Saturday, March 28, 2009

Dr. Bernie Klassen

Our friend Lorne called me yesterday to say that our friend Bernie had died in Costa Rica from a heart attack. A Costa Rican woman had called him. The funeral would be next week in Chilliwack.

I remembered later how I met Bernie. Doug , whose dead now too, called him and told him to take me to my first AA meeting. Bernie would be my first AA sponsor.

I was living in Tom's Slesse Park trailer having left my former life not knowing if I wanted to be a doctor again because I was tired of protecting patients from negligence and greed only to have the authorities whose job it was to do just that devote their lives to protecting the wrong dooers and killing the messengers. I wasn't drinking. I'd gone back to reading the Bible and asking myself where my life had gone awry. I was going to Father Fred's church and asking God what was I going to do now when Bernie showed up.

He was such an incredible character, full of life, smiling, laughing and driving a new truck. It didn't bother him that I was sitting there with Shinto, my dog, a Bible and shotgun , nothing much else, and looking fairly wild. Bernie was a man of great courage.

"When I stopped, an ambulance came to my office and took me away in a straight jacket. I didn't think they'd know what pills I needed in detox so I was grabbing handfuls as they took me away, my pockets spilling pills onto the street in the middle of town in broad daylight. That was 10 or more years ago. I got back to work and love my life today." he said as we drove to Cultus Lake.

Cultus Lake would be my first AA meeting. I'd been telling my story of leaving medicine, going to Mexico and drinking when we got out of the truck and headed down the side stairs to the basement of the church. "In AA you're what we call a high bottom," he said behind me as I was about to step through the doors. I thought, oh my God I'm enterring a cult of aliens and I'm going to be anally probed. But the sound of laughter in the room kept me going forward. The welcome was wonderful. No one talked about bottoms and all everyone did was shake my hand. At the end of the meeting they'd all say, "Keep coming back."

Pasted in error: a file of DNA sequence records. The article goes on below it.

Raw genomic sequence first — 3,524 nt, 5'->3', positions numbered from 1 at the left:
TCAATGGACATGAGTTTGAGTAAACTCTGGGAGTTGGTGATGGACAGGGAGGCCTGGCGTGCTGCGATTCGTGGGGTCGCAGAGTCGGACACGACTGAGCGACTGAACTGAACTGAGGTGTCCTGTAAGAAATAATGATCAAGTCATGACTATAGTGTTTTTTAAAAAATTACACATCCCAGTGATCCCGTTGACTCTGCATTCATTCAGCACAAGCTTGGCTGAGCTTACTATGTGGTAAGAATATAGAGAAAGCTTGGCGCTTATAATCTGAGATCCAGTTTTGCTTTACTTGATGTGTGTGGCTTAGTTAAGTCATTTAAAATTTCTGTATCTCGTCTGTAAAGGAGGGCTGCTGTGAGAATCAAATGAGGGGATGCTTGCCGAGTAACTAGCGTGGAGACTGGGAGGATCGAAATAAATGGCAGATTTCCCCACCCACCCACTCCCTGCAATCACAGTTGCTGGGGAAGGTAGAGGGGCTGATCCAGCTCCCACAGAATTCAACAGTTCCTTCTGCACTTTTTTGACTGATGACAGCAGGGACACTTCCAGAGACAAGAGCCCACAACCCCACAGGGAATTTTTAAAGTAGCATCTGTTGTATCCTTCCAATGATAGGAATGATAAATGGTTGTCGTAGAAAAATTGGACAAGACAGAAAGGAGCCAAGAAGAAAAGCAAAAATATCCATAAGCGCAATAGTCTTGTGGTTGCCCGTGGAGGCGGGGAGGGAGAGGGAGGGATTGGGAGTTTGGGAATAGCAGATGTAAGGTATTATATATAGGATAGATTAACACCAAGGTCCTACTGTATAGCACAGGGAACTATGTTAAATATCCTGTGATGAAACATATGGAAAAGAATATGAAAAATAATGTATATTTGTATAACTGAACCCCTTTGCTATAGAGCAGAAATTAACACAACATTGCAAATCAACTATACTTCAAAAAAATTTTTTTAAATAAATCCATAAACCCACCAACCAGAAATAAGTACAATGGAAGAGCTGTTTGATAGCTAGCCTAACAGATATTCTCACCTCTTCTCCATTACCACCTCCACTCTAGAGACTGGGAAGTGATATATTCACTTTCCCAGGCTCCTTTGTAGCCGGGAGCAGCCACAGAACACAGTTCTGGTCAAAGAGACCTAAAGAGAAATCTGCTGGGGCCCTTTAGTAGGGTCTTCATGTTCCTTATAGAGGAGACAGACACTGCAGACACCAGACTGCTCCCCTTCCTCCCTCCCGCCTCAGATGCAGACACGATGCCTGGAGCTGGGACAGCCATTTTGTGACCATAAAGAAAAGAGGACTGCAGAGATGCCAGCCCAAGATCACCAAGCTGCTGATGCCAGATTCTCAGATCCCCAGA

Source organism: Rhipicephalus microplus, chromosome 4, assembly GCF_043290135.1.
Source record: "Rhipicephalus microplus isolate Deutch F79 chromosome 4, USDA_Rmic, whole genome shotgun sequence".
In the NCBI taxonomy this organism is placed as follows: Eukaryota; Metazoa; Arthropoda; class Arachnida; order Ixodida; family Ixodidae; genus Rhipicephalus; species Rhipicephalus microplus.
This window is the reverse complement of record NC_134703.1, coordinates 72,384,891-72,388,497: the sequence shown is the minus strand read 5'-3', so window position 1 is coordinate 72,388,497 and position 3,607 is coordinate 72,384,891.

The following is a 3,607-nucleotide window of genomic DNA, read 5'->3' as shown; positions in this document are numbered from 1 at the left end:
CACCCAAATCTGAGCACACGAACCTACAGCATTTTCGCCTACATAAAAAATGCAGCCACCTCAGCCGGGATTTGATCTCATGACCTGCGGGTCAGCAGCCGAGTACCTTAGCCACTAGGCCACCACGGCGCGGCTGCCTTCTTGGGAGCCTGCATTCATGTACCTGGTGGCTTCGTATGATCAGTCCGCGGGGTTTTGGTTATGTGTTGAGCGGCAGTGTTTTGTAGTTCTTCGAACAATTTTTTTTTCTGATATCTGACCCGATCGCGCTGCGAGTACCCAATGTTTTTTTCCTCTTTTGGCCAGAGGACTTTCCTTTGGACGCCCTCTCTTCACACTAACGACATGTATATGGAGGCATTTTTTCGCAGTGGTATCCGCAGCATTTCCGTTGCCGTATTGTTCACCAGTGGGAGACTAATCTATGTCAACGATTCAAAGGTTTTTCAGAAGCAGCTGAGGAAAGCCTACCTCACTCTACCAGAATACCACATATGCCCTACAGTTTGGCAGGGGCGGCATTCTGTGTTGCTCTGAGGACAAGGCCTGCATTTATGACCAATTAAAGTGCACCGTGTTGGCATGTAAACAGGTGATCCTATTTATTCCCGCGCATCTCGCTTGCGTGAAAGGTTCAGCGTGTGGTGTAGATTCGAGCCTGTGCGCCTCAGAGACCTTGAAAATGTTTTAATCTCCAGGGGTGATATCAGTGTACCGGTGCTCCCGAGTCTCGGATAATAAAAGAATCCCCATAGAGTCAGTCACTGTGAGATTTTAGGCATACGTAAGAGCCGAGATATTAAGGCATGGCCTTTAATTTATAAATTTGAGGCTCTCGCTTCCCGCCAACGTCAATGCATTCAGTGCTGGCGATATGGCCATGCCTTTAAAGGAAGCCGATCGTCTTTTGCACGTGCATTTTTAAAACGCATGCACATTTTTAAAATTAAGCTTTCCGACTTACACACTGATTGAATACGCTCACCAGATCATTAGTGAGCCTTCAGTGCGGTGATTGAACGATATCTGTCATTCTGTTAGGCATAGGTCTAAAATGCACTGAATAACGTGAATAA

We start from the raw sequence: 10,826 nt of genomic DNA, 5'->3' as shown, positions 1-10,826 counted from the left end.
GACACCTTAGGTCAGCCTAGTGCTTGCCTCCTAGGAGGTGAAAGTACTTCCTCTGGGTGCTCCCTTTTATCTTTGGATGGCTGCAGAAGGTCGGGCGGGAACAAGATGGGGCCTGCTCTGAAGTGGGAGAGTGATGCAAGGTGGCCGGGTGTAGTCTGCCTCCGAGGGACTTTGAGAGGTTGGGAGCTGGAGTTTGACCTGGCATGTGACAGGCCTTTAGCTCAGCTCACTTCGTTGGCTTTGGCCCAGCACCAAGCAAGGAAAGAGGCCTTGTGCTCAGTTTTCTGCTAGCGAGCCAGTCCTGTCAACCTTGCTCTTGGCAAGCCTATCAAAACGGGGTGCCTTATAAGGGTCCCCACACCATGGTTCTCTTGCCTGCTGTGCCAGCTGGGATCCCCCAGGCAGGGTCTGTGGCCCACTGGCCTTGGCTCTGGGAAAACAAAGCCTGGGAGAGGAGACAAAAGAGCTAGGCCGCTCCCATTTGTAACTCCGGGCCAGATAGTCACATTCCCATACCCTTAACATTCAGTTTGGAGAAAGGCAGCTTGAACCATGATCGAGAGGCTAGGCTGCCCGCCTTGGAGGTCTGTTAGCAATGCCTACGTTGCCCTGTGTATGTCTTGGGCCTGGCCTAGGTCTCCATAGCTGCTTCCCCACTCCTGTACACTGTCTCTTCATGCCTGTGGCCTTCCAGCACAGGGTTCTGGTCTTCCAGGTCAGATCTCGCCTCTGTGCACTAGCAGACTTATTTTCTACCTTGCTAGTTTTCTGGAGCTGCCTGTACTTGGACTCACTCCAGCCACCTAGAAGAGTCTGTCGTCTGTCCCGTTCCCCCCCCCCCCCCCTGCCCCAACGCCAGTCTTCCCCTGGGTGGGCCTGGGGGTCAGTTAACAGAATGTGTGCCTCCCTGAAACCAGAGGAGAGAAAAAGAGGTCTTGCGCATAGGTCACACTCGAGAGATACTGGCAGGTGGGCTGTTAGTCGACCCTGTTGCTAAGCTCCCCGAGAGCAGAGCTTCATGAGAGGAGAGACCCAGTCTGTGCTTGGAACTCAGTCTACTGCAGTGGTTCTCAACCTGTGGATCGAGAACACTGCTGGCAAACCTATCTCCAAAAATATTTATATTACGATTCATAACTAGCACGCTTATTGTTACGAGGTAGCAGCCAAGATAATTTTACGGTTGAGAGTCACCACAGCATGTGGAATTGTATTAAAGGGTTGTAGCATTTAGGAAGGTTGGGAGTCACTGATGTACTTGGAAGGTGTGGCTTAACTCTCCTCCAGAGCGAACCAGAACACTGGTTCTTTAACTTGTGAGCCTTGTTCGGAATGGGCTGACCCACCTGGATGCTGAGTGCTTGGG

The only criteria for membership in AA was a 'desire not to drink'. I had that. I figured I needed all my wits about me to figure out where I needed to go now. My wife was too far gone to go back to.

From that day Bernie was beside me. I didn't want to be a psychiatrist again

I thought the 99% gave the 1% a bad name but it turned out that I'd been running with the Turkeys. Bernie, Willie, Doug and Ray would all help me get to Homewood Treatment Centre in Quelph where Graeme Cunningham told me that first night, "The cheetahs run with the cheetahs and the turkeys run with the turkeys, and you sound to me like you've been running with the turkeys." Sure enough I had.

Ray would introduce me to International Doctors in AA and soon I'd know so many more doctors and psychiatrists who cared. NASA doctors,doctors to presidents and royalty would be sharing their stories with me. I'd find other psychiatrists all who were good men and women, ethically sound and morally upstanding. Dr. Lam from EMAS and Willie with the Christian Medical and Dental Society would show by their examples that morality and medicine were not mutually exclusive whatever the government might want to sell.

They were all like the good folk I'd first met at the University of Manitoba Faculty of Medicine where Arnie, Clark and Nady so inspired me to be the best doctor I could be. Somehow with booze, sexual abuse and bad marriages I'd got away from all that later.

Hank, the flight surgeon and psychiatrst from Louisiana would remind me how important psychiatry was. Art would set an example that a man could be really good at heart and still be a psychiatrist. I'd talk to wives like Carole and Anita and feel the admiration of good living and know they'd stood strong together. I'd never known how I'd made such wrong choices but knew that booze never helped.

I'd share all this with Bernie, as he took me through the 4th step of AA and I shared my 'moral inventory' looking at the expectations and resentments in my life, where I'd gone wrong, what people I'd hurt and how I'd been responsible in the end for so much of what went wrong. Bernie never judged me. I never felt ashamed in his presence. Instead I felt human again.

It had been so long since I'd known people who cared for others as all these people did. I'd grown so sick of hearing patients referred to as customers and listening to doctors and beaurocrats talking about people as profit. I was sick and tired of all the lies.

Bernie was an old fashioned country doctor whose patients were his friends and neighbours